Harvard University has announced that all learning for the next academic year will be done remotely – but says tuition will remain at nearly $50,000.
The announcement came as federal immigration authorities say international students will be forced to leave the US if their schools offer classes entirely online this fall.
In a statement released by the university, officials said ‘all course instruction (undergraduate and graduate) for the 2020-21 academic year will be delivered online’.
‘Students will learn remotely, whether or not they live on campus,’ school administrators said.
The university said that it will bring up to 40 per cent of undergraduates to campus, including all first-year students, for the fall semester.
‘Assuming that we maintain 40% density in the spring semester, we would again bring back one class, and our priority at this time is to bring seniors to campus,’ the statement reads.
‘We also will invite back to campus those students who may not be able to learn successfully in their current home learning environment.’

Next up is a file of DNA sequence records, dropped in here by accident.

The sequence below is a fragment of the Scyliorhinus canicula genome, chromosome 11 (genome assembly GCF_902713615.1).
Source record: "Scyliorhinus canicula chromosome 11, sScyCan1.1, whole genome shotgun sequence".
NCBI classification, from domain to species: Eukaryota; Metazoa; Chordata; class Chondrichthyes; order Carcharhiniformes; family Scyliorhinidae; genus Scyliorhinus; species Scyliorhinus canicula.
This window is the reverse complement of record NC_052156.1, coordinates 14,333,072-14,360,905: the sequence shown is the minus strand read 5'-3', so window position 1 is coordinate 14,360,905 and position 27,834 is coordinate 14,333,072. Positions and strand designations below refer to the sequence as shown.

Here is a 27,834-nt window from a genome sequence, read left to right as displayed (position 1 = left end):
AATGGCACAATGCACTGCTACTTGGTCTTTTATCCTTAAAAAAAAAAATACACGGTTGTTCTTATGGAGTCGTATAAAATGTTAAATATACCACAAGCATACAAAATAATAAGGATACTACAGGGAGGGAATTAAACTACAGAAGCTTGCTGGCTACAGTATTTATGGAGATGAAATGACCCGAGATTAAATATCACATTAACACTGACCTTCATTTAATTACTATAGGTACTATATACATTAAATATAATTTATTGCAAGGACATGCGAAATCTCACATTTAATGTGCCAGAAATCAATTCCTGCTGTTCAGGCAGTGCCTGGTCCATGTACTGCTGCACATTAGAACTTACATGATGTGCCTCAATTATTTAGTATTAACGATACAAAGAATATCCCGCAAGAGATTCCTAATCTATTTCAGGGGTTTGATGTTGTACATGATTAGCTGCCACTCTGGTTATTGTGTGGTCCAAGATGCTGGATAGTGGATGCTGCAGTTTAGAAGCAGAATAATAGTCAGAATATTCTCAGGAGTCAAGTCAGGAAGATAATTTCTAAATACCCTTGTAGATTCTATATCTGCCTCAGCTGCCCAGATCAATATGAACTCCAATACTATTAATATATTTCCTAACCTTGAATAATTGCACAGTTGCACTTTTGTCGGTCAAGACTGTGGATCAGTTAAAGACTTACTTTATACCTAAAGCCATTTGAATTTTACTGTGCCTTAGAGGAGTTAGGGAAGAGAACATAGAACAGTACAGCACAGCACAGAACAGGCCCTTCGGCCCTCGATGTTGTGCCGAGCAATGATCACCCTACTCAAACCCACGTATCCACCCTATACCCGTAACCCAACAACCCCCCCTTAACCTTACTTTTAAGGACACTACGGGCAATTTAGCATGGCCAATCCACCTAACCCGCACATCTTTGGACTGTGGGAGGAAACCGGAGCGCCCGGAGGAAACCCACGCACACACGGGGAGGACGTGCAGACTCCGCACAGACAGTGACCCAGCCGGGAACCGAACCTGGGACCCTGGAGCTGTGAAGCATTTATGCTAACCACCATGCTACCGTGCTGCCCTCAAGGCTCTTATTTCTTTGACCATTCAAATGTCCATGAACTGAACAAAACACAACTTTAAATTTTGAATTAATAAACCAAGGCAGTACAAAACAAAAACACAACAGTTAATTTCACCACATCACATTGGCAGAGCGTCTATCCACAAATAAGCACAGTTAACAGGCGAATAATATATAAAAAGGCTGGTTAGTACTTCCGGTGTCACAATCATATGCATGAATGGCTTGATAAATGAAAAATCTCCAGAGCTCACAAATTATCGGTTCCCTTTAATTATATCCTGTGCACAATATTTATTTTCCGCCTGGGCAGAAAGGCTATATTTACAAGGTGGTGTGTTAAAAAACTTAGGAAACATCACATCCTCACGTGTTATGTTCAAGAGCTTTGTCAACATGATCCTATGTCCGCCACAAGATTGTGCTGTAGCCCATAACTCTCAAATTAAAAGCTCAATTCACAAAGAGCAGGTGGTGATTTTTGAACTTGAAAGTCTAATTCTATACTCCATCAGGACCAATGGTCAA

Unlike Harvard, Princeton University is offering a 10 per cent discount to students since classes are mostly online. Harvard’s tuition will remain the same.
Meanwhile, international students have been targeted by new federal guidelines that were issued on Monday, requiring them to leave the US if their schools offer classes entirely online.
Those attending schools that are staying online must ‘depart the country or take other measures, such as transferring to a school with in-person instruction,’ according to the guidance.
The guidelines, issued by US Immigration and Customs Enforcement (ICE), provide additional pressure for universities to reopen even amid growing concerns about the recent spread of COVID-19 among young adults.
President Donald Trump has insisted that schools and colleges return to in-person instruction as soon as possible.
Soon after the guidance was released, Trump repeated on Twitter that schools must reopen this fall, adding that Democrats want to keep schools closed ‘for political reasons, not for health reasons’.
‘They think it will help them in November. Wrong, the people get it!’ Trump wrote.
Under the updated rules, international students must take at least some of their classes in person.
New visas will not be issued to students at schools or programs that are entirely online. And even at colleges offering a mix of in-person and online courses this fall, international students will be barred from taking all their classes online.
It creates an urgent dilemma for thousands of international students who became stranded in the US last spring after the coronavirus forced their schools to move online.